Oh and I forgot to mention the GIANT spider that we killed that was lurking underneath our bed while we were scorpion hunting earlier. My nerves were shot and I was SO TIRED, and Mr. Hungry had told me in no uncertain terms that he was done and not to wake him up again. At that point, I considered going to sleep out in the rental car.
But since I’d have to run the gauntlet of hanging spiders and other horrible things on the long jungle path to the parking area in the dark alone, I just turned the AC up as high as it would go and got under all the covers and dozed on and off until morning. LONGEST. NIGHT. EVER.
The next day a lot of people had checked out so I asked if we could switch to a different room that didn’t have a thatched roof, and the rest of our stay was comfortable and uneventful.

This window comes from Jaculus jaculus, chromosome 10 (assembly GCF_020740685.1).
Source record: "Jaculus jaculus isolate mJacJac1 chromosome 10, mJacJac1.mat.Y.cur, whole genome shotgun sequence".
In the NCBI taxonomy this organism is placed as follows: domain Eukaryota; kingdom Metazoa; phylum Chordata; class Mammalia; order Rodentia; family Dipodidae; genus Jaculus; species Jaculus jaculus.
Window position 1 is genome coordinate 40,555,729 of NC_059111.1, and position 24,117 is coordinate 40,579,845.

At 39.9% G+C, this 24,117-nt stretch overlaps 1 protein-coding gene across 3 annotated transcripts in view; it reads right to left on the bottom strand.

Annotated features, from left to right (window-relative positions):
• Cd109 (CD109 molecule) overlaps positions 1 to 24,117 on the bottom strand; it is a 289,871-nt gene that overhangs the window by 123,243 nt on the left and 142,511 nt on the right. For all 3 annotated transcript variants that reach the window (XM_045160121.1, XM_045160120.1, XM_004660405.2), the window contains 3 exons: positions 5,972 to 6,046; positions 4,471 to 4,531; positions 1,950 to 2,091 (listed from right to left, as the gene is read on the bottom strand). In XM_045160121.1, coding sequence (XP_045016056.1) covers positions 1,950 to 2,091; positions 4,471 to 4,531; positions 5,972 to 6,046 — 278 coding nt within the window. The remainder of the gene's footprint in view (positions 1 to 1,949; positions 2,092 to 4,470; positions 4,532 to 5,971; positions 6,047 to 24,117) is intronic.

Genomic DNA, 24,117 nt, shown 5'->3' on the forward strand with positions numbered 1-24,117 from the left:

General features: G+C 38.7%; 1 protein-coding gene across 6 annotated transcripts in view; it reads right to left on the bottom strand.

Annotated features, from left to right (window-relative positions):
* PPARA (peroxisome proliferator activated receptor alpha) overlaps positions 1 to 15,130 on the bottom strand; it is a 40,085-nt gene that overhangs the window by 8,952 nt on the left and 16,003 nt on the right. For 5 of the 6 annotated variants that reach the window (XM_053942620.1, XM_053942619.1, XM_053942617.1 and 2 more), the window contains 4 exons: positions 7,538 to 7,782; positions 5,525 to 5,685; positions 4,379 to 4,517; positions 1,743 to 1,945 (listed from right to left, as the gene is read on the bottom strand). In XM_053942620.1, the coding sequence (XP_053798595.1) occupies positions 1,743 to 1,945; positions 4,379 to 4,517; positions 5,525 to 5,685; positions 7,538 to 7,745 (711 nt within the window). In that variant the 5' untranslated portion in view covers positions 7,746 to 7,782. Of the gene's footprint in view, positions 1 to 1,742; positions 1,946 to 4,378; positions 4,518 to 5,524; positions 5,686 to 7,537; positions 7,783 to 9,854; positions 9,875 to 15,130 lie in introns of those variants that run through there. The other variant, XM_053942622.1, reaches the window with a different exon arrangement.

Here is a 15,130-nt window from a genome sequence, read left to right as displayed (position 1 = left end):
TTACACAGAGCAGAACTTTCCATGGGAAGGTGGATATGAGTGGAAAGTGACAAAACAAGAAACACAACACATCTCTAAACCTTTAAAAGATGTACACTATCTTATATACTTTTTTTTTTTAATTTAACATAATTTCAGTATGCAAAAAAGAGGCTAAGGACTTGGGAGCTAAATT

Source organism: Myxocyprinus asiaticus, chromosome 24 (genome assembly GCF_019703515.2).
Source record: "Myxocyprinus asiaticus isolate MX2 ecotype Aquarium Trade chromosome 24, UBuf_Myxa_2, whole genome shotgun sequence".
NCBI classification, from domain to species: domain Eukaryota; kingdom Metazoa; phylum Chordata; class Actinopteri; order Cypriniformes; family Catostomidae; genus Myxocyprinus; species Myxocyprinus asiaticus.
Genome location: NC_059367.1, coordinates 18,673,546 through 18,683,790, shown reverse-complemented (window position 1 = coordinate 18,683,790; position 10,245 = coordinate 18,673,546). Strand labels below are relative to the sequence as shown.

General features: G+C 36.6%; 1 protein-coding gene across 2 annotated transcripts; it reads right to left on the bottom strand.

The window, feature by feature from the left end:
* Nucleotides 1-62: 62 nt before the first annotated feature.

The hotel assured me that they hadn’t had this problem before and that they spray the cabins every few months, but apparently the heavy rains had driven the scorpions inside. I believe them – but if you stay at Maya Mountain Lodge, be sure to ask for a cabin with a zinc roof, NOT a thatched one, just in case!
Some of the highlights of the trip were just the driving around – the views were so beautiful on the way to Spanish Lookout, with mountains in the background and hilly pastures full of cows in the foreground. It reminded me of Virginia, but with palm trees and banana trees everywhere!
We visited a small Mayan ruin right in San Ignacio called Cahal Pech that was pretty cool and didn’t require any arduous hiking (I sprained my toe on the trip, so walking was hard) – it’s one of the oldest ever discovered in Belize, and has some beautiful architecture!
Another highlight was the Green Iguana Conservation Project, also in San Ignacio. They collect Green Iguana eggs, hatch them, and raise them in captivity until they are 5 years old and reach sexual maturity – then they release them into the jungle.